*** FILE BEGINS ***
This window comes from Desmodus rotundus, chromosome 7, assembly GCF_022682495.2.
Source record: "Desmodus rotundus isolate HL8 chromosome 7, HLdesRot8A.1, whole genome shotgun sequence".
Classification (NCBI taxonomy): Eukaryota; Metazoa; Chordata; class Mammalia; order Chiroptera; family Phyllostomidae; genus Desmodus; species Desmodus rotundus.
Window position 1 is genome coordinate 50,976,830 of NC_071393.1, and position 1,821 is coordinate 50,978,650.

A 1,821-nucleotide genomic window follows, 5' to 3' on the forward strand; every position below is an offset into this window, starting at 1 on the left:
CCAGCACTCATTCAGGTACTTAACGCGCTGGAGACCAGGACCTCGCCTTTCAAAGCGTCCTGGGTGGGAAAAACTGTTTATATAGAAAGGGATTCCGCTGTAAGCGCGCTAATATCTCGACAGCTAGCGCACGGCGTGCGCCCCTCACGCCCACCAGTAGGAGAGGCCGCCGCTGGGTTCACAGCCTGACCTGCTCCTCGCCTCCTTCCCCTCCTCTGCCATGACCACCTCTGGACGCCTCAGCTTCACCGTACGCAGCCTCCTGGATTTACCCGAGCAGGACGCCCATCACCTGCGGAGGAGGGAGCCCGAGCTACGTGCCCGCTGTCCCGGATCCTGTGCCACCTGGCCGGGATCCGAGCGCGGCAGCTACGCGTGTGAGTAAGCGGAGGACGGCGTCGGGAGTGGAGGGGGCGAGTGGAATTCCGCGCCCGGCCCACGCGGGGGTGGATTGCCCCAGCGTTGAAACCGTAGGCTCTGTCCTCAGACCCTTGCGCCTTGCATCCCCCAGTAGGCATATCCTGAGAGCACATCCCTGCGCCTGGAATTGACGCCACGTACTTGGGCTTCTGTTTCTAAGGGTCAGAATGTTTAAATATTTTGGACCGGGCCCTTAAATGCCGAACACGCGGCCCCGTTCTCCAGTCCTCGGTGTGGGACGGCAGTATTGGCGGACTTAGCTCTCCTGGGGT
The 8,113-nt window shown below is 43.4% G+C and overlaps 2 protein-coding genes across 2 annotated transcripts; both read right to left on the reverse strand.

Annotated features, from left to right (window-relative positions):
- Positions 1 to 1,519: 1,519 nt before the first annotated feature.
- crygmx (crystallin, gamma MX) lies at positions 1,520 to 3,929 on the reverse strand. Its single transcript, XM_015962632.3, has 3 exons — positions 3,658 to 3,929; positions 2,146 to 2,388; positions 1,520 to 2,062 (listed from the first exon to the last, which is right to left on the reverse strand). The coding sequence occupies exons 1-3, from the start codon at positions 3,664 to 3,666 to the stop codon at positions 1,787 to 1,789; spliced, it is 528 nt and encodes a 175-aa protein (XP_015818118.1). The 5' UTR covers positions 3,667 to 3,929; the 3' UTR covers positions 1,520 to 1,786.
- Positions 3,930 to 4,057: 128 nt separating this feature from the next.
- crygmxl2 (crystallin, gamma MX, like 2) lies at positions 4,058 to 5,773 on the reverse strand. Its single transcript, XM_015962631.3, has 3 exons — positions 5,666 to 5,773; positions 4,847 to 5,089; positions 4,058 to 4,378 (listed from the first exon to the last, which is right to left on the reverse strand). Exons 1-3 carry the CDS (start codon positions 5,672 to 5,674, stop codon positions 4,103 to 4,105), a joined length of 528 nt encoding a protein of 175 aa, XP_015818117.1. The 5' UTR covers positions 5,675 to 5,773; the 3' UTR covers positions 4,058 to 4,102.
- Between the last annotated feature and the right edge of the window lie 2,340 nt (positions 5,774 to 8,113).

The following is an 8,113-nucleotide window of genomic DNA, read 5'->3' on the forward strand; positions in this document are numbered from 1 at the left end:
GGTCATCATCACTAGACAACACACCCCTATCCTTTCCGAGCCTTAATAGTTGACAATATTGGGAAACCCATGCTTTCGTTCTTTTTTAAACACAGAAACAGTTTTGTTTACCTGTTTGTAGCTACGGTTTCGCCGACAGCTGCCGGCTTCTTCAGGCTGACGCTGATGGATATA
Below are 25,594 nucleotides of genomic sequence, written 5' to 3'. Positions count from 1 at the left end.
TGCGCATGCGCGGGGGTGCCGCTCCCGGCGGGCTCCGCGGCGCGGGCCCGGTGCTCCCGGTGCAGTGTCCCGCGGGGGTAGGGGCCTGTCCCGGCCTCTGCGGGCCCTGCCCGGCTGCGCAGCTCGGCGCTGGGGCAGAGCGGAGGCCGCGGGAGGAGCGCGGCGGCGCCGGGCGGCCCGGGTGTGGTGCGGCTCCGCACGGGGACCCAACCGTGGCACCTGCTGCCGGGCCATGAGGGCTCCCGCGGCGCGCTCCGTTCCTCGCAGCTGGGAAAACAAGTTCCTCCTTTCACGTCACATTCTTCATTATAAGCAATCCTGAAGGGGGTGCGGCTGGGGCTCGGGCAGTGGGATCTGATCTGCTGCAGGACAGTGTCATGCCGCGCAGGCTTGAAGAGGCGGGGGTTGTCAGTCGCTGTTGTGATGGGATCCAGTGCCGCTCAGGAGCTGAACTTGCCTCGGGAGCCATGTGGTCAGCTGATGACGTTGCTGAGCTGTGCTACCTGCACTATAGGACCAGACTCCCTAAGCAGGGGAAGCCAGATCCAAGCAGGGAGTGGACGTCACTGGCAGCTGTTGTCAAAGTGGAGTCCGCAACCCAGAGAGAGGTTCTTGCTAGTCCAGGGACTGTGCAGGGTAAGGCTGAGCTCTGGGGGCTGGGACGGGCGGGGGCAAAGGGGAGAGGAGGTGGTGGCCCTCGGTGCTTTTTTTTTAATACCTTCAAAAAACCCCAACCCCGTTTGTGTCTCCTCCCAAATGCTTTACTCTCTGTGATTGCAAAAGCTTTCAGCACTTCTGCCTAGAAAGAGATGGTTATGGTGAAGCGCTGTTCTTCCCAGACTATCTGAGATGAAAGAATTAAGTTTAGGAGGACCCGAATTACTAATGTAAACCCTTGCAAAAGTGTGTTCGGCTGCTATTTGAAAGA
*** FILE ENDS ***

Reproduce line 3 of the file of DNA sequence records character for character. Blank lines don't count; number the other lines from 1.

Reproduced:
Classification (NCBI taxonomy): Eukaryota; Metazoa; Chordata; class Mammalia; order Chiroptera; family Phyllostomidae; genus Desmodus; species Desmodus rotundus.